LONG BEACH — It was nearly 8 p.m. on the floor of the House in Washington. The congressmen were hungry. They were tired. They wanted to go home for the weekend, but two of their own were dragging out something about a military construction bill.
Usually refined lawmakers began to scream at each other. Some yelped for a vote to put an end to all the suffering. There were planes to catch. Steaks to broil. They howled all the louder. There was no holding them. The vote was cast. They didn't even bother to count it. No need to. The roar said "Aye!"
And the next morning, Long Beach woke up without a battleship.
Now it is all but certain that the battleship Missouri is going to Pearl Harbor in Hawaii, ending Long Beach's years-long fight to give home port to the distinguished warrior upon whose decks the Japanese surrendered in World War II.
"Trying to perform work in Congress after 8 at night is like trying to teach a kindergarten class before nap time," congressional aide David Eisner said later.
The defeat represents not only a multimillion-dollar blow to the Long Beach economy, but a certain loss of stature for a city that has hosted both the Missouri and the battleship New Jersey, all that are left of the Navy's prestigious World War II Pacific Fleet.
"It is a political plum to have a battleship home-ported in your community. They are prestige. They look fast and deadly. They have a commanding presence," said Laurie Hunter, Long Beach Area Chamber of Commerce vice president. "And they provide $60 million to the economy in Southern California, and Long Beach gets a big chunk of that."
The Missouri first came to Long Beach in 1984 after 29 years in mothballs, its engines rusty and its guns outmoded. The Long Beach Naval Shipyard gave the ship a $450-million, federally funded face lift. State-of-the-art weaponry and computer systems were installed and dignity was restored to a ship that once survived a kamikaze attack scarcely dented.
Recommissioned in 1986, the vessel was one of four World War II battleships spruced up and sent back to sea. When a congressional advisory commission recommended that the Missouri be based in Honolulu, Long Beach decided not to give up without a fight.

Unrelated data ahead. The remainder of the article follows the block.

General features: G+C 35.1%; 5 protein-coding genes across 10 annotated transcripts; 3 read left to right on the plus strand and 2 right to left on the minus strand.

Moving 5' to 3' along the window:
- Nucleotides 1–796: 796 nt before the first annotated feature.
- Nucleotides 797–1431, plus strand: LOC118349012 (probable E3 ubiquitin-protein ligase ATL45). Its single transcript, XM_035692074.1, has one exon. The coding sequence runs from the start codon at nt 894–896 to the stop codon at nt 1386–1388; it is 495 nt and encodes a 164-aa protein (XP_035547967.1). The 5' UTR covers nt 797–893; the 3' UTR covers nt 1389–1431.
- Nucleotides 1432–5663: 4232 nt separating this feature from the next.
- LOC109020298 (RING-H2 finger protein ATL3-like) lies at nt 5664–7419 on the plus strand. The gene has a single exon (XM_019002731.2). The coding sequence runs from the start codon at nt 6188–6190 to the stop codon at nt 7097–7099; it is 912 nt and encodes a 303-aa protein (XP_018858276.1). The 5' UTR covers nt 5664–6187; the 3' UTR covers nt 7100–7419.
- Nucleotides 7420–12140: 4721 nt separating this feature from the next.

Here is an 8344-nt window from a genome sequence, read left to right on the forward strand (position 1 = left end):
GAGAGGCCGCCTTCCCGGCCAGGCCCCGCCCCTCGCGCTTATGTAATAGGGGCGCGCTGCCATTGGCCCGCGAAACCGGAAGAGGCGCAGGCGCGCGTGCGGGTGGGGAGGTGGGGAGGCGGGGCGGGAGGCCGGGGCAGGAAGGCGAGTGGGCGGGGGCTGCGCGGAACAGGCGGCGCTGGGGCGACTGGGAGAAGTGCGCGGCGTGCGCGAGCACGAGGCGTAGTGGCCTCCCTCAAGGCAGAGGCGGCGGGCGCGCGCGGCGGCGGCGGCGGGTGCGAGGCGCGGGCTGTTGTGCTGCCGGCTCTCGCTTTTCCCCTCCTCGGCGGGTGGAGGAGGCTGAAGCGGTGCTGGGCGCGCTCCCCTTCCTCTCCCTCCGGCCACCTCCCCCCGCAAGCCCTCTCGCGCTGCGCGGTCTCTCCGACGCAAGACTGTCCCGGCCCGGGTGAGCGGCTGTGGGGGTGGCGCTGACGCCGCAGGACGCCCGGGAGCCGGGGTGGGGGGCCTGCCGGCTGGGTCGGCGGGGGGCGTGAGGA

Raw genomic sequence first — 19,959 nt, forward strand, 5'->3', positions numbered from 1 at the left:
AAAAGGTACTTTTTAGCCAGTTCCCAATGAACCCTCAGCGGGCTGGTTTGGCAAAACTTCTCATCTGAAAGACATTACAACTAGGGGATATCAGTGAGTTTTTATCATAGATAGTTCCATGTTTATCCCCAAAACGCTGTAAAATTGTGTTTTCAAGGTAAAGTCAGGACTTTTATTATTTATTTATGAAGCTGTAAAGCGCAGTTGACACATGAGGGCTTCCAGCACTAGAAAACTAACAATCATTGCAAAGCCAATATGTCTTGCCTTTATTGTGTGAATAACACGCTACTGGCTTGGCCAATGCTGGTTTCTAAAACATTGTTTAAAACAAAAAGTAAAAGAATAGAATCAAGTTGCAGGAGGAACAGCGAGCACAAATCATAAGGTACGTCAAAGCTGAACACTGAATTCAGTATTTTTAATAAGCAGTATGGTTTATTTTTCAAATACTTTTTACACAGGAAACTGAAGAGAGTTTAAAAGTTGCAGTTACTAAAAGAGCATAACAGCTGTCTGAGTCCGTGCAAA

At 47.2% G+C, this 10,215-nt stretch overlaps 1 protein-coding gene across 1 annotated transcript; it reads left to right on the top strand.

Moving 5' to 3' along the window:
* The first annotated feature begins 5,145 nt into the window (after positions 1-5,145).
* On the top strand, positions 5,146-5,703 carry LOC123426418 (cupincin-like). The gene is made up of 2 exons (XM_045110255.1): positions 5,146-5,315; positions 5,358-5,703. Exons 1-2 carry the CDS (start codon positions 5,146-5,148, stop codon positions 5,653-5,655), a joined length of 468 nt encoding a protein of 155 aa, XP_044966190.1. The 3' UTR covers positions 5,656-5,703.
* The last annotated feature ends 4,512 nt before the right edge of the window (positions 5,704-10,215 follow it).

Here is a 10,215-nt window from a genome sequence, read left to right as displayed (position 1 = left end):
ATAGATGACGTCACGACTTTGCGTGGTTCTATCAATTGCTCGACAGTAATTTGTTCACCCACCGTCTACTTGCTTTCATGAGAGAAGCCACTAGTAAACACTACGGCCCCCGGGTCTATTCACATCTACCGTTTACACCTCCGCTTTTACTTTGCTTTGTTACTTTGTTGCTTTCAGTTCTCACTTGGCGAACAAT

But through a combination of bad timing and power politics, the Missouri slipped through the city's fingers last week, cloaked in an innocuous-looking $8.5-million military construction bill that local lawmakers and city officials say they never saw coming. In fact, the bill appeared to have so little to do with "Big Mo" that it never even mentioned the Missouri's name.
Put together by Hawaii's Democratic Sen. Daniel Inouye, the bill offered to give 108 acres of valuable federal land in Honolulu to the state of Hawaii. In return, Hawaii would build a causeway to the middle of Pearl Harbor. It would allow construction of military housing and maintenance facilities needed to host the battleship and crew.
As it turned out, the causeway would pave the way for the Missouri to make Pearl Harbor home, a detail California Reps. Dana Rohrabacher, a Republican, and Glenn Anderson, a Democrat, learned only hours before the House was scheduled to vote last week.
"It was a sneak attack," said Eisner, one of Rohrabacher's staff members. "It was brilliant," he later conceded.
Aides to both congressmen stayed up half the night typing letters and lobbying fiercely to block Inouye's bill and anchor the Missouri and her crew of 1,500 in Long Beach. They argued that it was a waste of tax dollars to build maintenance facilities and Navy housing in Pearl Harbor when Long Beach already had them. They said giving Hawaii federal land, by some estimates worth $100 million, in exchange for a road and a boat was a "raid on the U.S. Treasury."
When word of their mounting opposition spread, counter-threats poured in. Some congressmen warned that, unless the Missouri went quietly, Long Beach would lose millions of dollars in defense funds and thousands of jobs in the process.
One unnamed member warned: "If you mess with Inouye, it will be like sticking a lighted stick of dynamite under your desk," according to Eisner.
"It was a bluff," Eisner said. "But they were playing hardball."
The Navy contends it is national security policy never to put two battleships in one port. Local lawmakers laugh in response. The battleships are hardly ever at home anyway, they say, always in the Pacific on some maneuver or sailing through the Mediterranean when the United States feels the need to flex its military muscle.
Up against the Navy, several hungry congressmen and Inouye--the powerful chairman of the Senate Appropriations defense subcommittee--Rohrabacher and Anderson decided to put up a fight anyway.
"It was David and Goliath, and nobody was betting on David," Rohrabacher said.